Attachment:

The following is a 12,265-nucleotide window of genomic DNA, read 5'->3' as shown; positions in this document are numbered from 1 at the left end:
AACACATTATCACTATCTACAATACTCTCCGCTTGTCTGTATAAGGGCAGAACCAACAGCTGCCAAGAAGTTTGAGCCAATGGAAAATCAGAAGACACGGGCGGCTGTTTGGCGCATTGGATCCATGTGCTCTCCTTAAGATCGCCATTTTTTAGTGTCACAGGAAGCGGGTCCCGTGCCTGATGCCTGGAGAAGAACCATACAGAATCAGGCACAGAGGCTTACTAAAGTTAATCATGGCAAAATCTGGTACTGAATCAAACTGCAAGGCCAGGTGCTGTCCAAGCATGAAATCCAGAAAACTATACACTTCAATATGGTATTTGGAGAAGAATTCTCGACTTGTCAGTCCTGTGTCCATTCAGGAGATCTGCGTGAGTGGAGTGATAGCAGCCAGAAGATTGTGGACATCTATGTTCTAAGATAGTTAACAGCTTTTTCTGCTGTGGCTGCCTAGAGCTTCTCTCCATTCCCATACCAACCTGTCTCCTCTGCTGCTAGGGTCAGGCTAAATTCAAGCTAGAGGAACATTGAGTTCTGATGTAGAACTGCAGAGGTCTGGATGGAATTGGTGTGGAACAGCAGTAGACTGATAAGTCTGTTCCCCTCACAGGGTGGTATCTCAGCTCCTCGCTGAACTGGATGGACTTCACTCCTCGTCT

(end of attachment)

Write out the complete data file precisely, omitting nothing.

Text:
The following is a 12,265-nucleotide window of genomic DNA, read 5'->3' as shown; positions in this document are numbered from 1 at the left end:
AACACATTATCACTATCTACAATACTCTCCGCTTGTCTGTATAAGGGCAGAACCAACAGCTGCCAAGAAGTTTGAGCCAATGGAAAATCAGAAGACACGGGCGGCTGTTTGGCGCATTGGATCCATGTGCTCTCCTTAAGATCGCCATTTTTTAGTGTCACAGGAAGCGGGTCCCGTGCCTGATGCCTGGAGAAGAACCATACAGAATCAGGCACAGAGGCTTACTAAAGTTAATCATGGCAAAATCTGGTACTGAATCAAACTGCAAGGCCAGGTGCTGTCCAAGCATGAAATCCAGAAAACTATACACTTCAATATGGTATTTGGAGAAGAATTCTCGACTTGTCAGTCCTGTGTCCATTCAGGAGATCTGCGTGAGTGGAGTGATAGCAGCCAGAAGATTGTGGACATCTATGTTCTAAGATAGTTAACAGCTTTTTCTGCTGTGGCTGCCTAGAGCTTCTCTCCATTCCCATACCAACCTGTCTCCTCTGCTGCTAGGGTCAGGCTAAATTCAAGCTAGAGGAACATTGAGTTCTGATGTAGAACTGCAGAGGTCTGGATGGAATTGGTGTGGAACAGCAGTAGACTGATAAGTCTGTTCCCCTCACAGGGTGGTATCTCAGCTCCTCGCTGAACTGGATGGACTTCACTCCTCGTCT